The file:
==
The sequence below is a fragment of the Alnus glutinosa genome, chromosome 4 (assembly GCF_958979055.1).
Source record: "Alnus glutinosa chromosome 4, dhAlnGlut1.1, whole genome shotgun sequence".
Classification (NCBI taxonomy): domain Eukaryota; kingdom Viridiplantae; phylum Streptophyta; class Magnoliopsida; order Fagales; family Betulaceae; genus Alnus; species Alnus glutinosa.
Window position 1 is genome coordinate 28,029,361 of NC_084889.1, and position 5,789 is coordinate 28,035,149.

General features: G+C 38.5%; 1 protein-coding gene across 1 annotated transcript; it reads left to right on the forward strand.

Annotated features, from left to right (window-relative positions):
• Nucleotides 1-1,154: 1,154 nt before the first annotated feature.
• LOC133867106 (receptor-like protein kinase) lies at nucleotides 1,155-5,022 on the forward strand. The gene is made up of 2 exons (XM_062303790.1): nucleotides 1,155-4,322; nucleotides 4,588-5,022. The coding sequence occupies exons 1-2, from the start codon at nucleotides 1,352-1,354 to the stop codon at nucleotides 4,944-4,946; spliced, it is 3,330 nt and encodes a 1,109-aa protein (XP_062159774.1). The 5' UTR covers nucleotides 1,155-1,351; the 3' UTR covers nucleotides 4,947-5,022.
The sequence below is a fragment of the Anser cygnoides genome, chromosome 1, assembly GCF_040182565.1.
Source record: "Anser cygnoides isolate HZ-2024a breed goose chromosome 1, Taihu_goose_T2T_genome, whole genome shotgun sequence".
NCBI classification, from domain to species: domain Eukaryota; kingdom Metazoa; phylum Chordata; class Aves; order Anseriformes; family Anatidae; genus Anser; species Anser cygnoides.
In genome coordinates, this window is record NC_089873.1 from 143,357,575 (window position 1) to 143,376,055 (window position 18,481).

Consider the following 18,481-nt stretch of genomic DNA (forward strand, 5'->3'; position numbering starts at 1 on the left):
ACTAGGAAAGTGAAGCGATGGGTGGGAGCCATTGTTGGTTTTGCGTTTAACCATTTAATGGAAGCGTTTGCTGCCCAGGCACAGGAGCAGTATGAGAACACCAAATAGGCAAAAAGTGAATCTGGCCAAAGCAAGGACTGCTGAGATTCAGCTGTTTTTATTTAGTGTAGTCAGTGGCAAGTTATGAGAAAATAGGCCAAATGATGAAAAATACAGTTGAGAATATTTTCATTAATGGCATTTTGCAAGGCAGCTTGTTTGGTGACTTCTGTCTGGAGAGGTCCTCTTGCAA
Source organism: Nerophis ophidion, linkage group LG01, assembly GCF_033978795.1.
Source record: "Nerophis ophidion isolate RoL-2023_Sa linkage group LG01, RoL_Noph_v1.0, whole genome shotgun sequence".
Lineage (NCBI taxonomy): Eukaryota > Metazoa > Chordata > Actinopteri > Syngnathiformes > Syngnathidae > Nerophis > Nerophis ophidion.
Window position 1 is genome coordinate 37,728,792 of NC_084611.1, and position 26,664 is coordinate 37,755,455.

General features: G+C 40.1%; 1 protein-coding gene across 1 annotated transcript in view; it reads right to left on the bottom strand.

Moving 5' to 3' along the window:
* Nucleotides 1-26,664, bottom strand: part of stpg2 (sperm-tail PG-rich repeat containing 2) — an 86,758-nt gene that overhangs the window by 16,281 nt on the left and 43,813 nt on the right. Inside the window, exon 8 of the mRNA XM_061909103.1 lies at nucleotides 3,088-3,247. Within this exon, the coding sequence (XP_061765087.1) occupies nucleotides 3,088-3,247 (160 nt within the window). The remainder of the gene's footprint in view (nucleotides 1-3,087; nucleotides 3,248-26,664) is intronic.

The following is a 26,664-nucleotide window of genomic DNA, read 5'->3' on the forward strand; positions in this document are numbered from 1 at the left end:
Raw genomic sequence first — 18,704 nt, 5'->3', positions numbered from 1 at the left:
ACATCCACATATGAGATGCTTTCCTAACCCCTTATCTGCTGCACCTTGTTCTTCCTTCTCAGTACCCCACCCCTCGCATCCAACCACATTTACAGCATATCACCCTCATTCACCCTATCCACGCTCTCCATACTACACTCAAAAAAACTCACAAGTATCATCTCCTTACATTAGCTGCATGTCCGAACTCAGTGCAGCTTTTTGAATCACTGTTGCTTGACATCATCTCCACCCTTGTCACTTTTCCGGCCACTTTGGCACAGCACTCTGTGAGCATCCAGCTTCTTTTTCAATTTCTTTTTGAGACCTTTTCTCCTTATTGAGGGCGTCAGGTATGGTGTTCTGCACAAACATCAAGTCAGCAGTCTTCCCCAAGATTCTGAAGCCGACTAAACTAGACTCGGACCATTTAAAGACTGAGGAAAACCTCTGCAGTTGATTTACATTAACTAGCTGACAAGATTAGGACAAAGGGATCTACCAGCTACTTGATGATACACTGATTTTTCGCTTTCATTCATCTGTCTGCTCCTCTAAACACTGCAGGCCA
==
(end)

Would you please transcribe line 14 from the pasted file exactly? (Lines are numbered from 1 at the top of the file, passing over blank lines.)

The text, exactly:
ACTAGGAAAGTGAAGCGATGGGTGGGAGCCATTGTTGGTTTTGCGTTTAACCATTTAATGGAAGCGTTTGCTGCCCAGGCACAGGAGCAGTATGAGAACACCAAATAGGCAAAAAGTGAATCTGGCCAAAGCAAGGACTGCTGAGATTCAGCTGTTTTTATTTAGTGTAGTCAGTGGCAAGTTATGAGAAAATAGGCCAAATGATGAAAAATACAGTTGAGAATATTTTCATTAATGGCATTTTGCAAGGCAGCTTGTTTGGTGACTTCTGTCTGGAGAGGTCCTCTTGCAA